LOOK: Great White Shark With GPS Tracker ‘Draws’ Self-Portrait on the East Coast
So this is pretty wild.
In 2020 a shark, at the time named Breton, was tagged off of Nova Scotia by OCEARCH.
"OCEARCH, a global non-profit organization, conducts research on the ocean’s largest inhabitants in order to assist scientists in collecting previously unattainable data and, ultimately, to restore balance and abundance to our oceans," according to a Hasan Jasim article. "They use harmless tagging and sample collection methods to gather this information."
The main purpose of OCEARCH's mission was to "develop the most advanced understanding yet of white shark biology, physiology, health, behavior, and more." Well, the group got pretty lucky on their first day when they caught Breton.
Breton is now named Sharkasso...and very famous.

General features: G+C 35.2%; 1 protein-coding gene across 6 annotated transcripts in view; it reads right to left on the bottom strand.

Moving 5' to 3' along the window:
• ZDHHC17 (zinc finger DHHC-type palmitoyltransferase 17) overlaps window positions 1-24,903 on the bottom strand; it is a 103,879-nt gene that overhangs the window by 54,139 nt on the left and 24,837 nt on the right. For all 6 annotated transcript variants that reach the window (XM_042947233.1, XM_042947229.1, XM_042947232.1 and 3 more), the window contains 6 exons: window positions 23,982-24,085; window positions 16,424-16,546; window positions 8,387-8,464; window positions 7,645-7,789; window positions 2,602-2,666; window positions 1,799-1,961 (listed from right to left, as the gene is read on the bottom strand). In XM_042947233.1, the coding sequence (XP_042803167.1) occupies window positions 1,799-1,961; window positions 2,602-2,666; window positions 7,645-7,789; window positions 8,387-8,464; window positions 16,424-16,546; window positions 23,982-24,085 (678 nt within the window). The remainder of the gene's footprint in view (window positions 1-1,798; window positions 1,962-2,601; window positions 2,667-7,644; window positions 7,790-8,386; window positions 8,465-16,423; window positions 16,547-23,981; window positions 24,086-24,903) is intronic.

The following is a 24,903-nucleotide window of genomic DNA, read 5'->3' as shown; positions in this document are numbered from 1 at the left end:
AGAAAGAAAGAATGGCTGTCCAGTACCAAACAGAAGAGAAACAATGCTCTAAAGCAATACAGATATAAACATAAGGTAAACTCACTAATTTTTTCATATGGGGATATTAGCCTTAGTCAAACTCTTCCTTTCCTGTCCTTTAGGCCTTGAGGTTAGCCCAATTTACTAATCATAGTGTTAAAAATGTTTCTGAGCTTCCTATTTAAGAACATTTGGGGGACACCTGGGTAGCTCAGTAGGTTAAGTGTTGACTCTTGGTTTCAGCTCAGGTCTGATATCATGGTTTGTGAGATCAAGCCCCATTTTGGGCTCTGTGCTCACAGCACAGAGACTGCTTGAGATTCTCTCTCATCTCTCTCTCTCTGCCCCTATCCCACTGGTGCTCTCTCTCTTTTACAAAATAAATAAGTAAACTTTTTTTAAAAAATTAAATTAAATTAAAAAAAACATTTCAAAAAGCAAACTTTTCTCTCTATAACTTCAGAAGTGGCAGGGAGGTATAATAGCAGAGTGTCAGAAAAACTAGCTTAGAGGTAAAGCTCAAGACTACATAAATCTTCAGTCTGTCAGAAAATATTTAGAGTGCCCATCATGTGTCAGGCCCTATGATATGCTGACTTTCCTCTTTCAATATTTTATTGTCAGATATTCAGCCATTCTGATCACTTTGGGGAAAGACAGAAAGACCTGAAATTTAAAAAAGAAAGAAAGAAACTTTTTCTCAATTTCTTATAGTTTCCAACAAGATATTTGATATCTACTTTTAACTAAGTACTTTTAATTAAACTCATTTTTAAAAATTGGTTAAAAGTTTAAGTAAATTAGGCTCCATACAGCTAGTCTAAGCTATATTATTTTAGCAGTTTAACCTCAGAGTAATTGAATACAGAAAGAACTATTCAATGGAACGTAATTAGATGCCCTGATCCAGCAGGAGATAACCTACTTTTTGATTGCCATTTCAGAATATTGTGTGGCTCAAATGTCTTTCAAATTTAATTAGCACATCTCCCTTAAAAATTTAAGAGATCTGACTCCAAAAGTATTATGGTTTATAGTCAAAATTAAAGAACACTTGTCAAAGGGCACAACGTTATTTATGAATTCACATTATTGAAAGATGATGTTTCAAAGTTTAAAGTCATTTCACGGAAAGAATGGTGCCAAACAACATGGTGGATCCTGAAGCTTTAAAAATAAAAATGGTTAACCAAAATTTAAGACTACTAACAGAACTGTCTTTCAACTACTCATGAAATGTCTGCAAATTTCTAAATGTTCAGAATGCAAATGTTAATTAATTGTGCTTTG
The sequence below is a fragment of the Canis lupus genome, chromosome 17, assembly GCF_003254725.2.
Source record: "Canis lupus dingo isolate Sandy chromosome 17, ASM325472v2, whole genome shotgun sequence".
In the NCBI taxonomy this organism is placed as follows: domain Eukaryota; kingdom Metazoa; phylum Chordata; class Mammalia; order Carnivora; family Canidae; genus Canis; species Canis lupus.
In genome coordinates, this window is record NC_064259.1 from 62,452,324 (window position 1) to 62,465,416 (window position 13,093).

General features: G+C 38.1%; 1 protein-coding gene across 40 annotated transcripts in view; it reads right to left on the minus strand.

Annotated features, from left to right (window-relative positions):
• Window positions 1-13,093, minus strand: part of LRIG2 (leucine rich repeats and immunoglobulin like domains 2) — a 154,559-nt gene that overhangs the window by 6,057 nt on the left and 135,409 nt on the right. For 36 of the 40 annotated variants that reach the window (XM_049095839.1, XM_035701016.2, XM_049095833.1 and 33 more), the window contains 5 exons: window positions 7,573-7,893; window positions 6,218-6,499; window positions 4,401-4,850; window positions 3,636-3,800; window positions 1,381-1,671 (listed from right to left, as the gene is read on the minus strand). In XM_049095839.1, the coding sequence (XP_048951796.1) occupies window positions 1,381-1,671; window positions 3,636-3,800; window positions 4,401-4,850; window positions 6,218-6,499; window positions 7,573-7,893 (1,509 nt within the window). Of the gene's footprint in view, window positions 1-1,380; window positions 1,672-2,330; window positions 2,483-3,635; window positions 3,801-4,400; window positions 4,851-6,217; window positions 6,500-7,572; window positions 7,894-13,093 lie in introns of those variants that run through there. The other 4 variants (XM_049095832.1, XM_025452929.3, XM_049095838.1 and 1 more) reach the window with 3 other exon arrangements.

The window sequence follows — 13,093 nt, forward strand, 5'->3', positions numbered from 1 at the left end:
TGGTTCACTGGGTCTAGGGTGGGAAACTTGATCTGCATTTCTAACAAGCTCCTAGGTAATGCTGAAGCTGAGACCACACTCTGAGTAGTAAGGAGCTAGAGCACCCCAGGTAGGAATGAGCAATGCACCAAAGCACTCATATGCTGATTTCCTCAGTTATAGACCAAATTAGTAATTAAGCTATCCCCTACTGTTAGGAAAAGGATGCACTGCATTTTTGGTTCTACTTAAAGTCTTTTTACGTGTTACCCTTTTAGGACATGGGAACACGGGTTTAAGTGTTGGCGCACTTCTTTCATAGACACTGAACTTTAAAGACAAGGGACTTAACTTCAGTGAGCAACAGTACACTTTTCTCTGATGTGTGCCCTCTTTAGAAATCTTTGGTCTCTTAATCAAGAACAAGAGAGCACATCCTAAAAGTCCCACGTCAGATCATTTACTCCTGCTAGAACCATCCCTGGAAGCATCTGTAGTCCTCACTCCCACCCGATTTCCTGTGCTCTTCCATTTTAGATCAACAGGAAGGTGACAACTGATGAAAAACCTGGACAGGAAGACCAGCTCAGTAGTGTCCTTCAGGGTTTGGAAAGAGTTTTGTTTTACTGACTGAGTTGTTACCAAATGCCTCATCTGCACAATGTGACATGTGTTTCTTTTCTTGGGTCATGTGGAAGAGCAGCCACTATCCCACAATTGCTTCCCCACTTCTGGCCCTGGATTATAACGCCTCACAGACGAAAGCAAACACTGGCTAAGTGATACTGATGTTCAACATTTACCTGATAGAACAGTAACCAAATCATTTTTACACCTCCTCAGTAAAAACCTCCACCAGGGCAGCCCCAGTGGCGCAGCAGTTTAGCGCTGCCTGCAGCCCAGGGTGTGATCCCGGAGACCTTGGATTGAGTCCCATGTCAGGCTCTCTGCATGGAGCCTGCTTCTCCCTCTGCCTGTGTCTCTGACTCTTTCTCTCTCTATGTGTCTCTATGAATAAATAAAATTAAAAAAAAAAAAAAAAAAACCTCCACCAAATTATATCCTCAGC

While tracking the tagged shark, the shark made his way down to Florida. Although the trip down only lasted about a year, the trackings of the shark lasted over three.
Researchers used this geographical information to further their work, but we regular people are getting a whole lot more.
One woman, Chloe Marie, followed the trackings close enough to notice a pattern.
Breton's trail created a shark. Look at this thing. It's a self-portrait.
I'm not sure if there is a conspiracy theory out there about this yet, but this is bizarre. It seriously looks just like a great white shark.
Needless to say, the great white, originally named Breton, is now going by the name "Sharkasso" after the famous artists "Picasso. "
This image below really brings it home, and shows the great white self-portrait perfectly.
To keep up with Breton’s journey, check out OCEARCH. To learn more about the nonprofit’s work, check out the website.